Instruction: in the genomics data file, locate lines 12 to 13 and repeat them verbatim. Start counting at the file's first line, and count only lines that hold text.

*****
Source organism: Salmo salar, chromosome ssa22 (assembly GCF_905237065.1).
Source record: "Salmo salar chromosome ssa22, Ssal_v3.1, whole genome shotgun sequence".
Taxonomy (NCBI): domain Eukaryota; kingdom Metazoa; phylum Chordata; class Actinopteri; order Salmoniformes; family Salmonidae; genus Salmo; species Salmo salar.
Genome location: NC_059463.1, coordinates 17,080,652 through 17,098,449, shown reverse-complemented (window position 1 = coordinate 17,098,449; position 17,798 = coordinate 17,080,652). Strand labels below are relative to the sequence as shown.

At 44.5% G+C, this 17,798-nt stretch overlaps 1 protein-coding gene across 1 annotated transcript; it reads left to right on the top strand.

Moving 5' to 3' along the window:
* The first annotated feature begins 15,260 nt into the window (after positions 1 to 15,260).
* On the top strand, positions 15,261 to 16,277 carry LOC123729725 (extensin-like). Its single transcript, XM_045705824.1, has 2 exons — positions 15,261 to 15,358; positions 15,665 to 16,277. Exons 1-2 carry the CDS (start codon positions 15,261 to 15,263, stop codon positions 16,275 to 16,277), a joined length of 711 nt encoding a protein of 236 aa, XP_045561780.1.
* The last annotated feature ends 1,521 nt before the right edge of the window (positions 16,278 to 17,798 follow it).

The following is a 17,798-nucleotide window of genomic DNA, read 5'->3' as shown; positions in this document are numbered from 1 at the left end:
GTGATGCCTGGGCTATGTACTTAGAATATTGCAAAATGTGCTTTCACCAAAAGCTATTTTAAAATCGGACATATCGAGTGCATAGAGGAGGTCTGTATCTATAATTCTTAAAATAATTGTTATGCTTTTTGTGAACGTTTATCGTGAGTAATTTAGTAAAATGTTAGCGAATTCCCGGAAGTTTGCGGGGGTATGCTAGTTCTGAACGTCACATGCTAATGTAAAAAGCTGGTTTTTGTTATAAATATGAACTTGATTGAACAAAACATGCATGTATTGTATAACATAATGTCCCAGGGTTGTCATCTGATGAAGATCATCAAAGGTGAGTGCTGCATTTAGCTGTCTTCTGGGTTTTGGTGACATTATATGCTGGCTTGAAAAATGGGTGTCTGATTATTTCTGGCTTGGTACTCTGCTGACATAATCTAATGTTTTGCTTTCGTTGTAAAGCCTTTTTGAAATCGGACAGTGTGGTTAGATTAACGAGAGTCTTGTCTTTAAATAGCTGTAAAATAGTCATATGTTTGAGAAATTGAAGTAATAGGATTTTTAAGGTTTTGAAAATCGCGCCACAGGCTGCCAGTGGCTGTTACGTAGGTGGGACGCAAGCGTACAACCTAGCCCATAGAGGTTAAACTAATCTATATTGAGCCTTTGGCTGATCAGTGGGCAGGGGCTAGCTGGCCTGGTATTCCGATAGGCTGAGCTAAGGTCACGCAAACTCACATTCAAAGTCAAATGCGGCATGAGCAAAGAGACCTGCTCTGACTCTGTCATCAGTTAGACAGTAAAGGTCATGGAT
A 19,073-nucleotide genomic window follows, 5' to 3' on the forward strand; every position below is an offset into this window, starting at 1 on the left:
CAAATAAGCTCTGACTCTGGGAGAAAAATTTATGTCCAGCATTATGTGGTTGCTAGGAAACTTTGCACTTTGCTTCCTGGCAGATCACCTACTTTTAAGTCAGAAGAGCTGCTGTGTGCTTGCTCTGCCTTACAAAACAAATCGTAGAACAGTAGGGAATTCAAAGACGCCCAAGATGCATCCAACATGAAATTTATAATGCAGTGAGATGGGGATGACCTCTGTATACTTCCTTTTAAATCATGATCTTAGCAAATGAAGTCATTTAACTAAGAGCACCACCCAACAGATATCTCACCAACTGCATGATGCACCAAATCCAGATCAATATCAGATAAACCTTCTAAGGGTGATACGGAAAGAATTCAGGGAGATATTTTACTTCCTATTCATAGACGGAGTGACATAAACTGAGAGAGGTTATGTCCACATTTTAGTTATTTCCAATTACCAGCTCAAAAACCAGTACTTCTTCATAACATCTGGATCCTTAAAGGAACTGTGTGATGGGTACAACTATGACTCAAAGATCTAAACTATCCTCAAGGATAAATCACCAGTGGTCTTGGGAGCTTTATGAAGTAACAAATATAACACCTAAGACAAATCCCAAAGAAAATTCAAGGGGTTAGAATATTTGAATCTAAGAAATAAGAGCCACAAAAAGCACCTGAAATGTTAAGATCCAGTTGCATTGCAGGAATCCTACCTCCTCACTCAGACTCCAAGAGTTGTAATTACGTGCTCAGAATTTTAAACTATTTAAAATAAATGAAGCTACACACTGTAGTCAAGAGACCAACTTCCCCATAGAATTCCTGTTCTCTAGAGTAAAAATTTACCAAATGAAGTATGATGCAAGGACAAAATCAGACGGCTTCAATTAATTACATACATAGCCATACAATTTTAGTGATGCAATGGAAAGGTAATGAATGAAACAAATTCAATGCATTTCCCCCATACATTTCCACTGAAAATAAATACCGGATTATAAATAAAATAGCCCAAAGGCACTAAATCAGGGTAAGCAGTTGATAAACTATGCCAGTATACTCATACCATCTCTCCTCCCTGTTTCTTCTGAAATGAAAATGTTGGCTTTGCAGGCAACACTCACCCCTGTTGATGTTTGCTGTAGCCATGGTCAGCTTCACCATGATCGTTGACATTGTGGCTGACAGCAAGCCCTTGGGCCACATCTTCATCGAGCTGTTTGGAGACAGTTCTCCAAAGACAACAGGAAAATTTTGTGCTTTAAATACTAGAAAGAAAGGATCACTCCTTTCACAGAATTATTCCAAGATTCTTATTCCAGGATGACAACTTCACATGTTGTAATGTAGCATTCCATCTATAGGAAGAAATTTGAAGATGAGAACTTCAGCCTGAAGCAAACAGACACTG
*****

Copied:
A 19,073-nucleotide genomic window follows, 5' to 3' on the forward strand; every position below is an offset into this window, starting at 1 on the left:
CAAATAAGCTCTGACTCTGGGAGAAAAATTTATGTCCAGCATTATGTGGTTGCTAGGAAACTTTGCACTTTGCTTCCTGGCAGATCACCTACTTTTAAGTCAGAAGAGCTGCTGTGTGCTTGCTCTGCCTTACAAAACAAATCGTAGAACAGTAGGGAATTCAAAGACGCCCAAGATGCATCCAACATGAAATTTATAATGCAGTGAGATGGGGATGACCTCTGTATACTTCCTTTTAAATCATGATCTTAGCAAATGAAGTCATTTAACTAAGAGCACCACCCAACAGATATCTCACCAACTGCATGATGCACCAAATCCAGATCAATATCAGATAAACCTTCTAAGGGTGATACGGAAAGAATTCAGGGAGATATTTTACTTCCTATTCATAGACGGAGTGACATAAACTGAGAGAGGTTATGTCCACATTTTAGTTATTTCCAATTACCAGCTCAAAAACCAGTACTTCTTCATAACATCTGGATCCTTAAAGGAACTGTGTGATGGGTACAACTATGACTCAAAGATCTAAACTATCCTCAAGGATAAATCACCAGTGGTCTTGGGAGCTTTATGAAGTAACAAATATAACACCTAAGACAAATCCCAAAGAAAATTCAAGGGGTTAGAATATTTGAATCTAAGAAATAAGAGCCACAAAAAGCACCTGAAATGTTAAGATCCAGTTGCATTGCAGGAATCCTACCTCCTCACTCAGACTCCAAGAGTTGTAATTACGTGCTCAGAATTTTAAACTATTTAAAATAAATGAAGCTACACACTGTAGTCAAGAGACCAACTTCCCCATAGAATTCCTGTTCTCTAGAGTAAAAATTTACCAAATGAAGTATGATGCAAGGACAAAATCAGACGGCTTCAATTAATTACATACATAGCCATACAATTTTAGTGATGCAATGGAAAGGTAATGAATGAAACAAATTCAATGCATTTCCCCCATACATTTCCACTGAAAATAAATACCGGATTATAAATAAAATAGCCCAAAGGCACTAAATCAGGGTAAGCAGTTGATAAACTATGCCAGTATACTCATACCATCTCTCCTCCCTGTTTCTTCTGAAATGAAAATGTTGGCTTTGCAGGCAACACTCACCCCTGTTGATGTTTGCTGTAGCCATGGTCAGCTTCACCATGATCGTTGACATTGTGGCTGACAGCAAGCCCTTGGGCCACATCTTCATCGAGCTGTTTGGAGACAGTTCTCCAAAGACAACAGGAAAATTTTGTGCTTTAAATACTAGAAAGAAAGGATCACTCCTTTCACAGAATTATTCCAAGATTCTTATTCCAGGATGACAACTTCACATGTTGTAATGTAGCATTCCATCTATAGGAAGAAATTTGAAGATGAGAACTTCAGCCTGAAGCAAACAGACACTG